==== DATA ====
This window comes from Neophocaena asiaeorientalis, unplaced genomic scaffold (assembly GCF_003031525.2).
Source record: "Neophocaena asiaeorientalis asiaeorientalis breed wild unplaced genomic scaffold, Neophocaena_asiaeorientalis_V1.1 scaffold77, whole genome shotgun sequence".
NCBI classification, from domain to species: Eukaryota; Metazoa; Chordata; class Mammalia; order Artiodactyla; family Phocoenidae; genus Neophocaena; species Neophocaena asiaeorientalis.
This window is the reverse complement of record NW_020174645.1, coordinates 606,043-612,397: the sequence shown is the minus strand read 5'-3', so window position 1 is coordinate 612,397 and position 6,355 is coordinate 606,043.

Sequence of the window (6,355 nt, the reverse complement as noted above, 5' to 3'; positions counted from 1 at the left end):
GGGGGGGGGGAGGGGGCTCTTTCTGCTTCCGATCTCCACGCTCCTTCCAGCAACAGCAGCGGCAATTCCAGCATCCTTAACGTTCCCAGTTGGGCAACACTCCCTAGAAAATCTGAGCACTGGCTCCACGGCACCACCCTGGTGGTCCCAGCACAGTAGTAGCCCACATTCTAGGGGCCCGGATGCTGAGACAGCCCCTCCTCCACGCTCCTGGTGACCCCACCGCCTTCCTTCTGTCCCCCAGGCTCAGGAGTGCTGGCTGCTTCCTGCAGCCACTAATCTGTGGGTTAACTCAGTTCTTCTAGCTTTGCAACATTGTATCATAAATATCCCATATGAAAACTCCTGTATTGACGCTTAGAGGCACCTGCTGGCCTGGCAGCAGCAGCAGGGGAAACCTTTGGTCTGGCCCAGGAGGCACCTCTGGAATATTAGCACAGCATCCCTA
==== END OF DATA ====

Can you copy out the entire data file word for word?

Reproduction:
This window comes from Neophocaena asiaeorientalis, unplaced genomic scaffold (assembly GCF_003031525.2).
Source record: "Neophocaena asiaeorientalis asiaeorientalis breed wild unplaced genomic scaffold, Neophocaena_asiaeorientalis_V1.1 scaffold77, whole genome shotgun sequence".
NCBI classification, from domain to species: Eukaryota; Metazoa; Chordata; class Mammalia; order Artiodactyla; family Phocoenidae; genus Neophocaena; species Neophocaena asiaeorientalis.
This window is the reverse complement of record NW_020174645.1, coordinates 606,043-612,397: the sequence shown is the minus strand read 5'-3', so window position 1 is coordinate 612,397 and position 6,355 is coordinate 606,043.

Sequence of the window (6,355 nt, the reverse complement as noted above, 5' to 3'; positions counted from 1 at the left end):
GGGGGGGGGGAGGGGGCTCTTTCTGCTTCCGATCTCCACGCTCCTTCCAGCAACAGCAGCGGCAATTCCAGCATCCTTAACGTTCCCAGTTGGGCAACACTCCCTAGAAAATCTGAGCACTGGCTCCACGGCACCACCCTGGTGGTCCCAGCACAGTAGTAGCCCACATTCTAGGGGCCCGGATGCTGAGACAGCCCCTCCTCCACGCTCCTGGTGACCCCACCGCCTTCCTTCTGTCCCCCAGGCTCAGGAGTGCTGGCTGCTTCCTGCAGCCACTAATCTGTGGGTTAACTCAGTTCTTCTAGCTTTGCAACATTGTATCATAAATATCCCATATGAAAACTCCTGTATTGACGCTTAGAGGCACCTGCTGGCCTGGCAGCAGCAGCAGGGGAAACCTTTGGTCTGGCCCAGGAGGCACCTCTGGAATATTAGCACAGCATCCCTA